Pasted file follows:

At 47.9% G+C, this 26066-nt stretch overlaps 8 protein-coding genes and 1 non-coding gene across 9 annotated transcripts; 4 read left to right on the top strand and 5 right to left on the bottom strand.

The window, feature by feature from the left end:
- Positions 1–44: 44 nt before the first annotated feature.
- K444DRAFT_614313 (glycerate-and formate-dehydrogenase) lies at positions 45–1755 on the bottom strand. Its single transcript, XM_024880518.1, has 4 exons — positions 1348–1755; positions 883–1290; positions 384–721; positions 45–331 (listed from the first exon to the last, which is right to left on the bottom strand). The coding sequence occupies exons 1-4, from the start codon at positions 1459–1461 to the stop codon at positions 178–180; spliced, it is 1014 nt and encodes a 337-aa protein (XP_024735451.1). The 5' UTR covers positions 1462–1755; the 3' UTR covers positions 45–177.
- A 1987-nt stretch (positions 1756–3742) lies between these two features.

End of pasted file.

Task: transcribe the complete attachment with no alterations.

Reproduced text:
At 47.9% G+C, this 26066-nt stretch overlaps 8 protein-coding genes and 1 non-coding gene across 9 annotated transcripts; 4 read left to right on the top strand and 5 right to left on the bottom strand.

The window, feature by feature from the left end:
- Positions 1–44: 44 nt before the first annotated feature.
- K444DRAFT_614313 (glycerate-and formate-dehydrogenase) lies at positions 45–1755 on the bottom strand. Its single transcript, XM_024880518.1, has 4 exons — positions 1348–1755; positions 883–1290; positions 384–721; positions 45–331 (listed from the first exon to the last, which is right to left on the bottom strand). The coding sequence occupies exons 1-4, from the start codon at positions 1459–1461 to the stop codon at positions 178–180; spliced, it is 1014 nt and encodes a 337-aa protein (XP_024735451.1). The 5' UTR covers positions 1462–1755; the 3' UTR covers positions 45–177.
- A 1987-nt stretch (positions 1756–3742) lies between these two features.